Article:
15. The extent of legislative control, and the need for legislative authority, is typified by the following legislative acts, which do not purport to be a comprehensive list of all legislation affecting the turnpike or authorizing expansion thereof.
a. Act 73 of 1957 said "The Pennsylvania Turnpike Commission shall cause the interior of each tunnel on the Pennsylvania Turnpike to be painted. . ." 36 P.S. §652r.
b. Act 74 of 1957 said "The Pennsylvania Turnpike Commission shall erect, and therefore maintain and repair ... medial guards or barriers. . ." 36 P.S. §652s. In the Act of September 15, 1961, the Legislature directed the Pennsylvania Turnpike Commission to "erect and thereafter maintain and repair along not less than one hundred fifty miles of the Pennsylvania Turnpike medial guards or barriers. . ." 36 P.S. §652v, and further, to "erect and thereafter 'maintain and repair not less than twenty five miles of medial guards or barriers each year until such time as the minimum length of one hundred fifty miles of the turnpike is so equipped." 36 P.S. §652w.
C. If the Turnpike Commission required Legislative approval for lighting tunnels and construction of medial barriers, it requires Legislative approval for the Interchange Project.
16. Typical among the enactments authorizing projects of the Pennsylvania Turnpike Commission is Act 331 of 1978, codified at 36 P.S. §652t and u (both of which are from §1 of the Act and represent sections of §1), which provides "The Pennsylvania Turnpike Commission is hereby authorized and empowered at any time and from time to time, to construct, improve and reconstruct, as projects. . as hereinafter described, (various projects) including toll plazas, interchanges, bridges, on the following sections of the Pennsylvania Turnpike: . . . (3) between the Carlisle and Valley Forge Interchanges (interchanges commonly referred to as the Philadelphia extension)." Attached hereto as Exhibit "A" is a copy of Act 331 of 1978 in its entirety. Note that language in brackets is deleted and language in italics is added.
17. All improvements authorized and empowered by Act 331 of 1978 have been completed.
18. Act 331 of 1978 also approved bond issues for the Pennsylvania Turnpike Commission. The Legislature has reserved to itself the right to approve bond issues by the Pennsylvania Turnpike Commission. Typical of the Legislature's reaction to proposed financings by the Pennsylvania Turnpike Commission, is this statement taken from the Pennsylvania Legislative Journal - Senate, as of June 13, 1978, at page 611 ...
In the times that the Turnpike Commission has come to this Body and asked concurrence and approval of their bond issues, we have never denied a bona fide request, I say this, Mr. President, let us remain the watchdogs of the people and do not give a commission of nameless, faceless people, who may not be there tomorrow and who are not responsive to the electorate, the power to mortgage Pennsylvania's future.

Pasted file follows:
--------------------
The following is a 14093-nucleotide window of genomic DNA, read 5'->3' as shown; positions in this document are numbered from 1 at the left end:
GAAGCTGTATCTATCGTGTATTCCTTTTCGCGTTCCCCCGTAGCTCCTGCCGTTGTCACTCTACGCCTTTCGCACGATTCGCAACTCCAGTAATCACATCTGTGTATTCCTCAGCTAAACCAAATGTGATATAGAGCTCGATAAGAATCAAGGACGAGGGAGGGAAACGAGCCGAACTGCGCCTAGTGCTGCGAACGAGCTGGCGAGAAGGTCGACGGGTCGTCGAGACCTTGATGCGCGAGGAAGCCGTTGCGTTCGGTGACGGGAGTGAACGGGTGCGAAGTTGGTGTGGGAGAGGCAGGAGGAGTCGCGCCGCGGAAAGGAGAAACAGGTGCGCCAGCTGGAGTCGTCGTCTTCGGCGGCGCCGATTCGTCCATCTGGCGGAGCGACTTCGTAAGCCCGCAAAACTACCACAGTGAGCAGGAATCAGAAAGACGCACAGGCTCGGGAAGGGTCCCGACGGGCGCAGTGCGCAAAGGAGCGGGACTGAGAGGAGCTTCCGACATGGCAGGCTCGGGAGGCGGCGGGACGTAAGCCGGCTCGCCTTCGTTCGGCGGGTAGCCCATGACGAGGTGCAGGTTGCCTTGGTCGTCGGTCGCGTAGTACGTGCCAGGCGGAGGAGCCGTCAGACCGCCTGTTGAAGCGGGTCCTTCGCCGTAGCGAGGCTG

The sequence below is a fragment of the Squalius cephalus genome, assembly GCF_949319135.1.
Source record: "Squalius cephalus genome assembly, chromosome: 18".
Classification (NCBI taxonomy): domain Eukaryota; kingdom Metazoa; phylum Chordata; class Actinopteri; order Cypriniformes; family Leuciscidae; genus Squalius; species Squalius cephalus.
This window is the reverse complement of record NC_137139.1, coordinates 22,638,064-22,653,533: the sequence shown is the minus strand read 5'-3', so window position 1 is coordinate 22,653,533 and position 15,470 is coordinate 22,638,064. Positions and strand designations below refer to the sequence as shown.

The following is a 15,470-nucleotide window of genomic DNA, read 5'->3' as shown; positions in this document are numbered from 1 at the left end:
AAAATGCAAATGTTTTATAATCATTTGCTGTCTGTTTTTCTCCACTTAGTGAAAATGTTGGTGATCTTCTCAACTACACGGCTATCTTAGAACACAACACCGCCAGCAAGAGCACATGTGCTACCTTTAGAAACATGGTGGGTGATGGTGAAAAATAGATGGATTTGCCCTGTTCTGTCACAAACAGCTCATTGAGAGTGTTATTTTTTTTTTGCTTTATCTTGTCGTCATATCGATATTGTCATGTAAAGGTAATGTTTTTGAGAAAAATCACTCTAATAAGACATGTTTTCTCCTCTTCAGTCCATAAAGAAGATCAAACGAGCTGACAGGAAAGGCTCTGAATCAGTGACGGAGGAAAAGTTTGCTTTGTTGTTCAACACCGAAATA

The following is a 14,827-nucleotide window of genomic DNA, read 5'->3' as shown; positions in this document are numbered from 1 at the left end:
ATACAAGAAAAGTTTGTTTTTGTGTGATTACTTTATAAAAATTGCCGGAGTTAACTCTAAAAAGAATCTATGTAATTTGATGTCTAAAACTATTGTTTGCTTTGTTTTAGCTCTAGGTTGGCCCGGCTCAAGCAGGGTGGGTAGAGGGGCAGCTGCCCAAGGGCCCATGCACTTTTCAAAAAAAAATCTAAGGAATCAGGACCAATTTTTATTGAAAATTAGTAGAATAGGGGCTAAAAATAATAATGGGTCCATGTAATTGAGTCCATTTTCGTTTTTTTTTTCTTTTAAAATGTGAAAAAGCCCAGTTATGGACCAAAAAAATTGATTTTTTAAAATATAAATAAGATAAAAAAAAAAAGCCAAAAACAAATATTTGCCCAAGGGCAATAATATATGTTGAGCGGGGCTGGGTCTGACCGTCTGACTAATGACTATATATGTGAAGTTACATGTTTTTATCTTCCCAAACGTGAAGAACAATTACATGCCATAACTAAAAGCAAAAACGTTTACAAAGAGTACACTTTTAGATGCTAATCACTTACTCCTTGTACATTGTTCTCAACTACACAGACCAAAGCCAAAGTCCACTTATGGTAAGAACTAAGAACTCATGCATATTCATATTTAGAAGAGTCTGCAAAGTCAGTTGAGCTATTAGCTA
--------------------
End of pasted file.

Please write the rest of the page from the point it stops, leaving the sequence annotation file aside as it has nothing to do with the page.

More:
19. By contrast, Charlestown Township, as a Second Class Township, has the authority to issue bonds and incur indebtedness without approval of the Legislature, so long as the municipality complies with the limits set forth in the Local Government Unit Debt Act, 53 Pa.C.S.A. §8001.
20. Act 109 of 1992 is further example of the Legislative control over the Pennsylvania Turnpike Commission. 75 Pa.C.S.A. §8901-89-16.
21. Section 8911 of Act 109 of 1992 says the Pennsylvania Turnpike Commission "is hereby authorized and empowered to construct, operate and maintain turnpike extensions and turnpike improvements at such specific locations ... as shall be deemed feasible and approved by the Commission... as follows. . .(2) Construct turnpike interchange with Interstate Route 95 in Bucks County; (3) Construct turnpike interchange with Interstate Route 476 in Montgomery County; (4) Construct turnpike interchange with Keyser Avenue in Lackawanna County;. etc. Attached as Exhibit "B" hereto is a copy of the text of Act 109 of 1992, which contains specific Legislative approvals for a number of other Turnpike Interchanges and related projects.
22. All improvements authorized and empowered by Act 109 of 1992 have been completed.
23. Act 331 of 1978 and Act 109 of 1992 confirm that legislative approval is required for the Interchange Project.
24. If the Legislature did not believe that the Pennsylvania Turnpike Commission required the adoption of specific laws to authorize specific projects then the Legislature would not have adopted the legislation cited herein and other legislation also applicable to projects of the Pennsylvania Turnpike Commission.
25. Entry of a declaratory judgment stating that the Interchange Project must be specifically approved by the Legislature and adopted as a law of this Commonwealth satisfies the purposes of the declaratory judgment acts by, among other things, resolving uncertainty and security with respect to the rights of the Pennsylvania Turnpike Commission and legal relations between Charlestown Township and the Pennsylvania Turnpike Commission; will promptly determine outstanding legal issues which can be determined to better advantage now than at some future time and future litigation; and a judicial declaration at this time may prevent a situation where proposed funds are expended unnecessarily and before harm actually occurs.
WHEREFORE, Charlestown Township respectfully requests this Honorable Court to enter a declaratory judgment, declaring that the Interchange Project must be approved by the Legislature and adopted as a law of the Commonwealth prior to the implementation thereof by the Pennsylvania Turnpike Commission and further, grant such other relief as this Honorable Court may deem appropriate.
LAMB, WINDLE & McERLANE, P.C.
James E. McErlane